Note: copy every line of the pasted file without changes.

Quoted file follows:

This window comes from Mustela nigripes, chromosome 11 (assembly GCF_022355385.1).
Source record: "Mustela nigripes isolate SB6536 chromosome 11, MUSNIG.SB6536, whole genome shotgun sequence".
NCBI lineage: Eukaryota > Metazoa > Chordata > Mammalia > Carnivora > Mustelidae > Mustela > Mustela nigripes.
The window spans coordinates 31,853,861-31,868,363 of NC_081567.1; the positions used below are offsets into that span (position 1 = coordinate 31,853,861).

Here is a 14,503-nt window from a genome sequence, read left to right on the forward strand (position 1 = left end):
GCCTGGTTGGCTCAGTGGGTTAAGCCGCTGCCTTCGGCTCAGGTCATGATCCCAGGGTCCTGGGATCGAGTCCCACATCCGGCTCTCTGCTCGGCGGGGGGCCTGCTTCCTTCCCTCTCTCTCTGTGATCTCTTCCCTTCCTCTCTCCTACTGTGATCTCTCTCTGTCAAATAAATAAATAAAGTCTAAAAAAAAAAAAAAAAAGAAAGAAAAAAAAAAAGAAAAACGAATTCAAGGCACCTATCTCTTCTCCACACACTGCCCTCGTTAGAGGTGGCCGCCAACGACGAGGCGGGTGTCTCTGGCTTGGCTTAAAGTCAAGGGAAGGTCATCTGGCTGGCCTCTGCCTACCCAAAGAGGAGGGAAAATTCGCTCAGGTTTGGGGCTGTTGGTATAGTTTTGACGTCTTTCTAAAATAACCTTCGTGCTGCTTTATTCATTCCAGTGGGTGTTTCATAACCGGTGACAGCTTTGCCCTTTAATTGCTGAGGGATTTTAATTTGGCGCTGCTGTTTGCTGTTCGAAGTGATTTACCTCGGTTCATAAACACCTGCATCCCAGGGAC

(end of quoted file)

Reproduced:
This window comes from Mustela nigripes, chromosome 11 (assembly GCF_022355385.1).
Source record: "Mustela nigripes isolate SB6536 chromosome 11, MUSNIG.SB6536, whole genome shotgun sequence".
NCBI lineage: Eukaryota > Metazoa > Chordata > Mammalia > Carnivora > Mustelidae > Mustela > Mustela nigripes.
The window spans coordinates 31,853,861-31,868,363 of NC_081567.1; the positions used below are offsets into that span (position 1 = coordinate 31,853,861).

Here is a 14,503-nt window from a genome sequence, read left to right on the forward strand (position 1 = left end):
GCCTGGTTGGCTCAGTGGGTTAAGCCGCTGCCTTCGGCTCAGGTCATGATCCCAGGGTCCTGGGATCGAGTCCCACATCCGGCTCTCTGCTCGGCGGGGGGCCTGCTTCCTTCCCTCTCTCTCTGTGATCTCTTCCCTTCCTCTCTCCTACTGTGATCTCTCTCTGTCAAATAAATAAATAAAGTCTAAAAAAAAAAAAAAAAAGAAAGAAAAAAAAAAAGAAAAACGAATTCAAGGCACCTATCTCTTCTCCACACACTGCCCTCGTTAGAGGTGGCCGCCAACGACGAGGCGGGTGTCTCTGGCTTGGCTTAAAGTCAAGGGAAGGTCATCTGGCTGGCCTCTGCCTACCCAAAGAGGAGGGAAAATTCGCTCAGGTTTGGGGCTGTTGGTATAGTTTTGACGTCTTTCTAAAATAACCTTCGTGCTGCTTTATTCATTCCAGTGGGTGTTTCATAACCGGTGACAGCTTTGCCCTTTAATTGCTGAGGGATTTTAATTTGGCGCTGCTGTTTGCTGTTCGAAGTGATTTACCTCGGTTCATAAACACCTGCATCCCAGGGAC